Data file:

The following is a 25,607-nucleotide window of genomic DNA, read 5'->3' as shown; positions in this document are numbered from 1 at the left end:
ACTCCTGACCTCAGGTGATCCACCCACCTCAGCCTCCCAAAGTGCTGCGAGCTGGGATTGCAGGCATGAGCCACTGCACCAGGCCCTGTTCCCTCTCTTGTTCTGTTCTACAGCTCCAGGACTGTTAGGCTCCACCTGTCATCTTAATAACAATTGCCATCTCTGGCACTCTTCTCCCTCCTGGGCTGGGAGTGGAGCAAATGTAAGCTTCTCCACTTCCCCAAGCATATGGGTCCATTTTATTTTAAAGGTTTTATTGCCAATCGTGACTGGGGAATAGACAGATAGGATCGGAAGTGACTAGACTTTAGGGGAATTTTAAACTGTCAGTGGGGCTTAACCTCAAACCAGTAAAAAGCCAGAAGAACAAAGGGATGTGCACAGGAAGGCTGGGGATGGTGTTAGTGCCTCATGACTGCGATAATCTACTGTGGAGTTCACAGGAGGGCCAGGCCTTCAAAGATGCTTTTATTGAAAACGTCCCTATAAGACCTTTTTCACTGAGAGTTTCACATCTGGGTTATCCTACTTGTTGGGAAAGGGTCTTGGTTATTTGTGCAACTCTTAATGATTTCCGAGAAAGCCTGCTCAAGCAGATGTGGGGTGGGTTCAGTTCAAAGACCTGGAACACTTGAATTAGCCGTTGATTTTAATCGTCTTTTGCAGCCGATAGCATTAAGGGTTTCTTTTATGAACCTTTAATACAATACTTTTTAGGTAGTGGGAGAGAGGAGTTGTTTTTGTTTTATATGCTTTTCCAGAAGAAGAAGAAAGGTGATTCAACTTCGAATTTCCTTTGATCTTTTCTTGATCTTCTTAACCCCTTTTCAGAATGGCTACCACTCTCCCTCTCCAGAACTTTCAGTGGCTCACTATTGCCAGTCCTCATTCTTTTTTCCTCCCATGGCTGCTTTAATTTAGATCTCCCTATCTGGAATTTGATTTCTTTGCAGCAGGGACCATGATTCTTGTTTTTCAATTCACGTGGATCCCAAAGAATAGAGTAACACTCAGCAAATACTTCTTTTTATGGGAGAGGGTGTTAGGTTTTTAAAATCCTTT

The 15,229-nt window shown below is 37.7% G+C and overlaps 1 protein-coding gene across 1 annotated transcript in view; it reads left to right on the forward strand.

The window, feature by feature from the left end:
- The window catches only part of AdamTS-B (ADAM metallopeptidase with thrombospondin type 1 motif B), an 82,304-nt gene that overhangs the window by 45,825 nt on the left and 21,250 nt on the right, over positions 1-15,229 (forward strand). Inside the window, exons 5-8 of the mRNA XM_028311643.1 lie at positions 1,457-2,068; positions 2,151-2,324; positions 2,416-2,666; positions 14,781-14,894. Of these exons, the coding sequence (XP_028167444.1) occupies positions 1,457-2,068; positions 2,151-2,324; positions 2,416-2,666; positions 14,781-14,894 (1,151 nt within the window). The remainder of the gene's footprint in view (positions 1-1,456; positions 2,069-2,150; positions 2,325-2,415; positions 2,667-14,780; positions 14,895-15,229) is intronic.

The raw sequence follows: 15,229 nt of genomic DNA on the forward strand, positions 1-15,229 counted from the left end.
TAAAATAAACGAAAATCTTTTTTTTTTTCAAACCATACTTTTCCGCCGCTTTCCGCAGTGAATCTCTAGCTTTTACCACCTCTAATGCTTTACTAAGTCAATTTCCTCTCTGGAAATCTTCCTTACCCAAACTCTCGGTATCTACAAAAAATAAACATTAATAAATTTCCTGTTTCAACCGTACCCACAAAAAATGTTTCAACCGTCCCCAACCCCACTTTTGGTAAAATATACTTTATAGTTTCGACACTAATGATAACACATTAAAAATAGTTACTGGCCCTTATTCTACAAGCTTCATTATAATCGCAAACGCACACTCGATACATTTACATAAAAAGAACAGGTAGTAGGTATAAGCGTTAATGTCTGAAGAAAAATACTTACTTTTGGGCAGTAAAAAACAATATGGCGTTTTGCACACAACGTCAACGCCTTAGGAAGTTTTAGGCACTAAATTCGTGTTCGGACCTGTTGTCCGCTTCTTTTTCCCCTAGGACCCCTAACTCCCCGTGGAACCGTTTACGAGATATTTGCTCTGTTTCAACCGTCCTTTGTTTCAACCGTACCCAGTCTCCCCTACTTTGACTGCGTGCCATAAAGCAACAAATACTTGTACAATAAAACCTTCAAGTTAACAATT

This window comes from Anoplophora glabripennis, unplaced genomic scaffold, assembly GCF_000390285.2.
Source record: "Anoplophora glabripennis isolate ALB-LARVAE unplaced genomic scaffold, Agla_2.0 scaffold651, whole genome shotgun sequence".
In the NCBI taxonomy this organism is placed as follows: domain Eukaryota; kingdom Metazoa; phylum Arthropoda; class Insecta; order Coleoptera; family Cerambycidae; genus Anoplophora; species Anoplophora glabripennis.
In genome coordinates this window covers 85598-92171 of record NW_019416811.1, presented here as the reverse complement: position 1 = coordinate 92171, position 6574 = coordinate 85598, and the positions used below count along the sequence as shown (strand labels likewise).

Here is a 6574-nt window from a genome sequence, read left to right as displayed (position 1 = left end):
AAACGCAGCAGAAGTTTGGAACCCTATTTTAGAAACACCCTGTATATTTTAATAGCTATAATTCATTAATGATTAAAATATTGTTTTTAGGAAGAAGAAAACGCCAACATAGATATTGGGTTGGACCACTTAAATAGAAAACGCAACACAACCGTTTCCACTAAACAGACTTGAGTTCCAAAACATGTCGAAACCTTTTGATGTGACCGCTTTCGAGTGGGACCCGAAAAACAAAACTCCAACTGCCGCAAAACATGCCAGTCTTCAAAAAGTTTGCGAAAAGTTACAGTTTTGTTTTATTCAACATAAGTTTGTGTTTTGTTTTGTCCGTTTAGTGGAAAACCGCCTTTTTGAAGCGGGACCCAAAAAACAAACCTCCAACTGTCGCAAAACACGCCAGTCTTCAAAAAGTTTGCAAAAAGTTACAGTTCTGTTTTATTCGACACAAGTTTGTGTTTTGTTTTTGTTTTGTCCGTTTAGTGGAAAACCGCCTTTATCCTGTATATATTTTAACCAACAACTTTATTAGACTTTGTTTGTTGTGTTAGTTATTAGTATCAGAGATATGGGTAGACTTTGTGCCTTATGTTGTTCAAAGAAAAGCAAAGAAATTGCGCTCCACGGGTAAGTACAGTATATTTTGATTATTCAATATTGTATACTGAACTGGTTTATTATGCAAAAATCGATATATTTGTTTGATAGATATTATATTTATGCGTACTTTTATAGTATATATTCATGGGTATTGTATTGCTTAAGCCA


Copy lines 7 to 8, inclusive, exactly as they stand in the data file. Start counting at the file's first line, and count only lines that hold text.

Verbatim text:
TAAAATAAACGAAAATCTTTTTTTTTTTCAAACCATACTTTTCCGCCGCTTTCCGCAGTGAATCTCTAGCTTTTACCACCTCTAATGCTTTACTAAGTCAATTTCCTCTCTGGAAATCTTCCTTACCCAAACTCTCGGTATCTACAAAAAATAAACATTAATAAATTTCCTGTTTCAACCGTACCCACAAAAAATGTTTCAACCGTCCCCAACCCCACTTTTGGTAAAATATACTTTATAGTTTCGACACTAATGATAACACATTAAAAATAGTTACTGGCCCTTATTCTACAAGCTTCATTATAATCGCAAACGCACACTCGATACATTTACATAAAAAGAACAGGTAGTAGGTATAAGCGTTAATGTCTGAAGAAAAATACTTACTTTTGGGCAGTAAAAAACAATATGGCGTTTTGCACACAACGTCAACGCCTTAGGAAGTTTTAGGCACTAAATTCGTGTTCGGACCTGTTGTCCGCTTCTTTTTCCCCTAGGACCCCTAACTCCCCGTGGAACCGTTTACGAGATATTTGCTCTGTTTCAACCGTCCTTTGTTTCAACCGTACCCAGTCTCCCCTACTTTGACTGCGTGCCATAAAGCAACAAATACTTGTACAATAAAACCTTCAAGTTAACAATT

This window comes from Anoplophora glabripennis, unplaced genomic scaffold, assembly GCF_000390285.2.